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Police Score a Hole-in-One for Charity

Town and Country and Creve Coeur police departments organize annual Greens for Green charity golf tournament to benefit families of fallen officers.

One day a year, Creve Coeur police officer Neal Kohrs leaves his police car, weapons and badge and exchanges them for golf clubs, a baseball cap and a golf car. His outfit may change, but the goal remains the same: Help those in need. It's a scene and sentiment shared by and police.

On Monday, both departments sponsored and played in the annual Greens for Green charity golf tournament. Close to 200 people attended the event at the Annbriar Golf Course in Waterloo, IL.

"It's a fun day," said Kohrs, who is also the organizer of the event for Creve Coeur. "It allows the general public, the business community and the police officers to enjoy each other's company in a joint effort to support local charities. It's nice not having to worry about police work and the things we face as police officers on a day-to-day basis."

The fundraiser benefits several charities, including the Ronald McDonald House,  Special OlympicsOur Little Haven , but primarily Backstoppers, a St. Louis agency that provides financial support and other aid to families of fallen police officers and firemen.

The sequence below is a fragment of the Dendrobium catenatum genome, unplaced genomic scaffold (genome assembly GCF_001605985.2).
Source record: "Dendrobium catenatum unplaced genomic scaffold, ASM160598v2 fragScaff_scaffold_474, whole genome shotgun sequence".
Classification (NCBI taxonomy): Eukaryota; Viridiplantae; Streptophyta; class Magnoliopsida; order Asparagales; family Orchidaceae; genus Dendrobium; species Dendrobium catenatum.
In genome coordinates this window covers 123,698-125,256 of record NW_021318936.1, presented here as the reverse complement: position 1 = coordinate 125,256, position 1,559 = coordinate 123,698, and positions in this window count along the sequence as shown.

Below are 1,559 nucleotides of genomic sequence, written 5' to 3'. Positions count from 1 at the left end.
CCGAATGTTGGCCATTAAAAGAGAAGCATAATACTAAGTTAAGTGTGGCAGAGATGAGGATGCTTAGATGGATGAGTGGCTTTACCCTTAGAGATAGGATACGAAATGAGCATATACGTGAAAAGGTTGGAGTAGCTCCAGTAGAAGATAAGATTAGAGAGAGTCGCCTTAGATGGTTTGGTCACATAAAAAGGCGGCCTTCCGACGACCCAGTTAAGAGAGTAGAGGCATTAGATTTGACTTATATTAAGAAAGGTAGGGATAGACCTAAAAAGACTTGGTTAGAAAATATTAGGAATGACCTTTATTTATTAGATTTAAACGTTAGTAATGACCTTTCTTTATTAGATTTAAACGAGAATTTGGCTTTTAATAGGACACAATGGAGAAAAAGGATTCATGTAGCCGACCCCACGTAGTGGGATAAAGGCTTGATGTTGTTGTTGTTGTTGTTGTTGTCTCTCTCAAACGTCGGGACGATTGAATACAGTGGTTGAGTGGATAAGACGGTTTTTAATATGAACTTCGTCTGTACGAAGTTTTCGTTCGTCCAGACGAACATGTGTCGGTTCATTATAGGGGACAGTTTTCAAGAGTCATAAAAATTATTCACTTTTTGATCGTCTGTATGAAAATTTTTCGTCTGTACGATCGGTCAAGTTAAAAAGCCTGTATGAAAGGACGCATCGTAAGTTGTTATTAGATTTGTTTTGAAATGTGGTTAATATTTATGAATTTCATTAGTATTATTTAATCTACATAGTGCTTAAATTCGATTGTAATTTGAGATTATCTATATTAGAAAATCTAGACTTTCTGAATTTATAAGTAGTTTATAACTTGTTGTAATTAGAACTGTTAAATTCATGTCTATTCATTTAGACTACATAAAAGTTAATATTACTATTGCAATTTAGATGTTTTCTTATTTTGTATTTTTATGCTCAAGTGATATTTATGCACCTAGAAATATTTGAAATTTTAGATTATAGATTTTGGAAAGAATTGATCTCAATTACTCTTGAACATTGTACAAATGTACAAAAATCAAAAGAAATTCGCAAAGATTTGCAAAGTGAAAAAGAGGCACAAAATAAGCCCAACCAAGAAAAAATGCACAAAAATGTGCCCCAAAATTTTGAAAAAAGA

"It feels great to be out here today. We enjoy doing it," said policeman Paul Wilson, coordinator of the event for the Town and Country Police Department. "I don't know if my wife is ever going to be a beneficiary of BackStoppers. I hope she isn't. But they are there just in case."

The fundraising event has been in place for 12 years, although it began as a volleyball tournament before becoming golf.

"As we progressively got older, our bones weren't in as good of shape, and we were getting hurt too much. So we decided to go switch to golf, and it just took off from there," Wilson said.  Every year since they started, they've raised anywhere from $15,000 to $20,000, he said.

Town and Country Mayor Jon Dalton said he was proud of the police departments that organized and participated in the event.

"The police in our community enjoy a level of respect and community connection that is unprecedented," Dalton said. "The fact that they take time beyond their service to the community and go out and raise money for a charity is just above and beyond."

Kohrs said he expects the tournament to have raised more than $15,000 this year, although he did not have an official number at the time of publication. Wilson said he just hopes more people come out in support of this tournament next year.

"We are there supporting them 24 hours a day, seven days a week, 365 days a year," Wilson said. "We are out there on Christmas night. We are out there on Easter morning. Being a public servant such as I am, we don't get every holiday off. We don't get nights off. If we get the call, we are there, and we appreciate the community coming through for us."

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